When Life Was Simple

Life was simple at 246 South Lindsey Street, when I was a boy. In the winter we went to school, ‘played out’ as we called it in the yard, if it was not too cold, till dark, then had supper, listened to the radio and went to bed. In the summer we just spent the day outside. Sure we had chores, going to the grocery store, about three blocks away, cutting the yard, feeding the pets and a few other things as mother remembered to ask me to do, but for the most part we played out. Johnnie Barber and I were next door neighbors and most of the time we formed the group of boys and girls involved in cowboy and Indians, baseball, building a fort out of sticks and old lumber on the vacant lot and just hanging around. We road sticks for horses and held other sticks for guns and in general ‘pretended’ that so many things were real. I collected leaves from trees, put them in a bag and called it money. We chipped the concrete off of bricks, we had a great pile of them which later my father would brick out house with; and called it gold. In later years we road our bikes, cut yards for other people for about 25 cents, went to the store for anyone who would let us, most often they gave us a nickel, and wondered what girls were all about. It was simple, fun, safe, and we looked forward to each new day. I remember Betty Upton teasing me because I had only a plain stick for my horse, so she assured me that I did not know which way I was going, front or back. I fixed her; I stuck one end of my stick horse in a can of white paint and called it the head that way I always knew which way I was going. Betty was the one thing or person that Johnnie and I disagreed on, we both ‘claimed’ her, strange language but that is what we called it in those days. This sometime caused a falling out in our friendship but never more than a few hours. After all a girl couldn’t come between us guys. We listened to the Lone Ranger, Sky King, and Gang Busters on the radio and replayed them in the yards and fields of Lindsey Street. Life was simple, innocent and good; in my old age I sometimes dream at night of that street and those kids and the joys of having very little but feeling very fortunate. Life is not simple now, it is not innocent, and the dreams of a boy are now brief, fuzzy, and not so many as long ago.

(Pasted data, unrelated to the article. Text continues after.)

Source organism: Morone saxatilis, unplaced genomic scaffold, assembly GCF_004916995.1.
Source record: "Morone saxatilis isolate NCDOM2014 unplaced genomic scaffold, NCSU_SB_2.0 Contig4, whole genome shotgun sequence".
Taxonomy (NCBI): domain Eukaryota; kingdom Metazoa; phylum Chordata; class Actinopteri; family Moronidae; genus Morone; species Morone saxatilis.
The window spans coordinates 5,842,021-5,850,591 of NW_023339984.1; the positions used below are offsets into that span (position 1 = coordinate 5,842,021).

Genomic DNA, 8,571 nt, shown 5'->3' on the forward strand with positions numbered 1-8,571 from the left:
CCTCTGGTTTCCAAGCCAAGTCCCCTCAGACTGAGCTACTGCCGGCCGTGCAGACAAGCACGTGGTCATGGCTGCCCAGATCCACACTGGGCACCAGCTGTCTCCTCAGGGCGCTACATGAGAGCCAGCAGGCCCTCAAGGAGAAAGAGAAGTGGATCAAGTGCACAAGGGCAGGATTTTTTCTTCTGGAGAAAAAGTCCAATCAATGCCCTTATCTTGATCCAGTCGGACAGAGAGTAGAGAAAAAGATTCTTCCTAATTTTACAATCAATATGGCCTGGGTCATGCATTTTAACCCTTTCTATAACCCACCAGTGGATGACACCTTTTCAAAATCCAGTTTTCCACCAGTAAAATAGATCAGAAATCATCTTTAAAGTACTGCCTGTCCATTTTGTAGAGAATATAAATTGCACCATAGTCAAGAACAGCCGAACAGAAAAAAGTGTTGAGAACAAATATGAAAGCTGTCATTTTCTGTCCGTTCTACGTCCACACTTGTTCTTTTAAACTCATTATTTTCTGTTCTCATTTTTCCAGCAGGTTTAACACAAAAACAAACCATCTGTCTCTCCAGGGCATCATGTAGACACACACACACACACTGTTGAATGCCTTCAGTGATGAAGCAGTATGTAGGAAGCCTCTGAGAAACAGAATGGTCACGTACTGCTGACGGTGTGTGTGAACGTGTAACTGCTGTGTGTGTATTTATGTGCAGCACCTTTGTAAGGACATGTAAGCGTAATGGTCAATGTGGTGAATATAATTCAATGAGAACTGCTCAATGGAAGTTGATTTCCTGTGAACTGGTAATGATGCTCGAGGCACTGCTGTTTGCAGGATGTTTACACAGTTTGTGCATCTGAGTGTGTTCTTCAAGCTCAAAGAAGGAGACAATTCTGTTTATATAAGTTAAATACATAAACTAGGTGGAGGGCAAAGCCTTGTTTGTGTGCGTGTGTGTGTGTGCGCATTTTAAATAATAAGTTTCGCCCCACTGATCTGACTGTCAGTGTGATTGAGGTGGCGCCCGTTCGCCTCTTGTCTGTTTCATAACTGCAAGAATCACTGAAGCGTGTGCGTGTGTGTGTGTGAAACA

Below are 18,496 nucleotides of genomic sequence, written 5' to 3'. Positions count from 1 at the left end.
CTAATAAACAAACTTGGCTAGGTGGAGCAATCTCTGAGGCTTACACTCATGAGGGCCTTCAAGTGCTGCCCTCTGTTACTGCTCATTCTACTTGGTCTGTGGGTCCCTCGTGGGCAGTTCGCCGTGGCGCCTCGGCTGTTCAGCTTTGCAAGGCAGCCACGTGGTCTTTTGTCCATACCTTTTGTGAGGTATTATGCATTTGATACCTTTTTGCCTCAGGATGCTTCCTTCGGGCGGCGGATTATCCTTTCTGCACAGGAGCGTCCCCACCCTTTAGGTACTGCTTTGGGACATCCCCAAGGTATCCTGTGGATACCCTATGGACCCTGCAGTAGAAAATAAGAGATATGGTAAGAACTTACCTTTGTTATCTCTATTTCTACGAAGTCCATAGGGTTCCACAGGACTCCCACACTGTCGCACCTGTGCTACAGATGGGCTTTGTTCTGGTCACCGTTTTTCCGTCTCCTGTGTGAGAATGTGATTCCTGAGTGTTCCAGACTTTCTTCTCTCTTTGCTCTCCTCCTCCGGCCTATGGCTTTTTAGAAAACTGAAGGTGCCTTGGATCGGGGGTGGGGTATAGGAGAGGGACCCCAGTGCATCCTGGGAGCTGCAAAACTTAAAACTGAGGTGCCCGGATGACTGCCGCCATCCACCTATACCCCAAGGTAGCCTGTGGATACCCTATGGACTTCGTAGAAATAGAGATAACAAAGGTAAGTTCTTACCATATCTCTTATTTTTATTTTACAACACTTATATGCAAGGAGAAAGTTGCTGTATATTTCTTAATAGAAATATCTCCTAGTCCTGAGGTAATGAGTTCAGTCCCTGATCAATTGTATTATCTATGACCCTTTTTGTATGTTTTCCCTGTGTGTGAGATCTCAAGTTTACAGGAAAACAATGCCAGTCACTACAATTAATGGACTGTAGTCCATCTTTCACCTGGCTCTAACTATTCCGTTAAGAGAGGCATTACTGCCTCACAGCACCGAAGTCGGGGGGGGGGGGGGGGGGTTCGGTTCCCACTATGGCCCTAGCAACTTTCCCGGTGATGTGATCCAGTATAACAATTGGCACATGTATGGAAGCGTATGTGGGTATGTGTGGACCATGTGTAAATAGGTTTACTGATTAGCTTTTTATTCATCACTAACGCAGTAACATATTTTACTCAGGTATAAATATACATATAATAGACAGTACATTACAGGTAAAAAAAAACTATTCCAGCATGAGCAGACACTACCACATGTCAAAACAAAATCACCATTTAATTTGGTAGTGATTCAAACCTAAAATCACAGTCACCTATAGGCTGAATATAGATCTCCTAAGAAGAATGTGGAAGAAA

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Published in: on November 18, 2014 at 11:05 pm  Comments (1)  

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One CommentLeave a comment

  1. Enjoyed this very much. Thank you for reminding us of simpler times.


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